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ok i have a sbc 350 40 over with Speed Pro 125 Dome Pistons with 76cc heads i was told if i use a Fel-Pro steel-shim head gasket 0.015-inch compressed thickness my cr should be close to 10.1 ..any one know what my compression should be?
 

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ok i have a sbc 350 40 over with Speed Pro 125 Dome Pistons with 76cc heads i was told if i use a Fel-Pro steel-shim head gasket 0.015-inch compressed thickness my cr should be close to 10.1 ..any one know what my compression should be?
A piston such as the Speed Pro H618CP (0.125" dome) has a dome volume of 3.5cc and a compression height of 1.56". These numbers will be needed when it comes time to use a compression calculator.

You have to be careful when entering the dome or dish volume into the online calculators- some will want you to use a negative number for a dome, others will want a positive number for a dome. The one I linked to above is clearly marked to use a "-" for dished pistons, so in your case enter the dome volume of 3.5cc as a positive number (use no sign in other words).

Most head gaskets for a 4" bore SBC will have a gasket bore diameter of 4.09 to 4.100"

You will also need to know how far "in the hole" the piston is. A stock Chevy 350 block will be close to 0.025" in the hole. But when a block is prepped for a rebuilt engine, often metal is removed from the deck to clean and square up the surfaces. This decreases the piston deck clearance. Also there are "rebuilder" pistons that have a shorter compression height to compensate for milling the castings. Usually the rebuilder pistons measure 1.54", or 0.020" shorter than usual.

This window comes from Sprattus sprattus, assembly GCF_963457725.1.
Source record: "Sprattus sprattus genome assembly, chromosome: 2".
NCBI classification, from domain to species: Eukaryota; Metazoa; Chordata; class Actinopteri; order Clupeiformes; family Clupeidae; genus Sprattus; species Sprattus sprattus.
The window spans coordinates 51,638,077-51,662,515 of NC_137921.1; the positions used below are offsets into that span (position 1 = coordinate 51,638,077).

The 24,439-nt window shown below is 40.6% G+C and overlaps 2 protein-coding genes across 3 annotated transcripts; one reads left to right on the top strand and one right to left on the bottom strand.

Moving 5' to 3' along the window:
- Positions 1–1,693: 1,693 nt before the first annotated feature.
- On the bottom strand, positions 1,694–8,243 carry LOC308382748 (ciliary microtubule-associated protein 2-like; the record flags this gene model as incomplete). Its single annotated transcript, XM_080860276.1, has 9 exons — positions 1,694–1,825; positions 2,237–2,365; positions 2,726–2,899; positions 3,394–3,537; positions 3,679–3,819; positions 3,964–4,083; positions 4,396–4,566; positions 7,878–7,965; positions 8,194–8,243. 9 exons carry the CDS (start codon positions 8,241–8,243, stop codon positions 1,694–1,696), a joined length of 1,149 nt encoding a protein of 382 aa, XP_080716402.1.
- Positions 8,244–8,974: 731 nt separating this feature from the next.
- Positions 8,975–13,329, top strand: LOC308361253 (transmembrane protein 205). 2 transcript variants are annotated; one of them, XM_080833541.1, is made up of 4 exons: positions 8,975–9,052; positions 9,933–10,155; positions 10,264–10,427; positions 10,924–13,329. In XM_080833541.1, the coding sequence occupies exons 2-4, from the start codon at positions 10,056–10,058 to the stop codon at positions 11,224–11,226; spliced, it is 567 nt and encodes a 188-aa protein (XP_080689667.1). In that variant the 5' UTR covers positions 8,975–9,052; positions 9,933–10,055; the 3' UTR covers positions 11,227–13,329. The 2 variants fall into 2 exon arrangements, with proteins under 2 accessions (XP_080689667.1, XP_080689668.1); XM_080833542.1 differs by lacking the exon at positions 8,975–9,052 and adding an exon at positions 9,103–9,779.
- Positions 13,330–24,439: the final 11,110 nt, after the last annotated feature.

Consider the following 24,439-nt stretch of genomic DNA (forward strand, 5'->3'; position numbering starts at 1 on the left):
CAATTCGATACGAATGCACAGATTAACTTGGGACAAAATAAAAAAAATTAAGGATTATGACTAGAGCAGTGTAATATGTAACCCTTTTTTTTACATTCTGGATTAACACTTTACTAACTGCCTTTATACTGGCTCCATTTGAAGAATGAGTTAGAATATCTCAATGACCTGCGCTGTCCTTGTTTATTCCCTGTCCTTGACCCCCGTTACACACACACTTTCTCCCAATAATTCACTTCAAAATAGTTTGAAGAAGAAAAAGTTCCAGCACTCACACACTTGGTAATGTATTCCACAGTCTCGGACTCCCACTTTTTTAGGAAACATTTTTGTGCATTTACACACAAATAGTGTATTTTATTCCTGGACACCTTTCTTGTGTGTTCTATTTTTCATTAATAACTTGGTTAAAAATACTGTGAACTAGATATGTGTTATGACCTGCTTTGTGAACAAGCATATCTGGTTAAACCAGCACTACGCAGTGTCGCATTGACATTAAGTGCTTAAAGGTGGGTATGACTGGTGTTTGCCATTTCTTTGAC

The cylinder head will also need to be measured to see exactly what the volume is. For the same reasons as the block is milled, the heads are often milled and also milled to gain compression in some cases. So you need to know the actual volume to be accurate.

All that said, if the heads are actually 76cc and the block is unmilled, pistons have a 1.56" compression height and using a 0.015" head gasket, the static compression ratio is going to be right at 10:1.

To see what the dynamic compression ratio is you need to know the rod length (stock is 5.7") and the intake closing point of the camshaft. This lets you estimate whether a combination of parts will be able to use pump gas w/o detonation, for example.

A couple calculators for dynamic compression ratio:
Dynamic CR

Another dynamic compression ratio calculator

Here is a short page on the compatibility of different cam durations to the compression ratio.

One last thing- do yourself a favor and read up on "quench". It's an important part of the engine build and can make the difference in having an octane hungry pinging engine or a smooth running engine w/o detonation.

BTW, no need to click "thanks".;)
 
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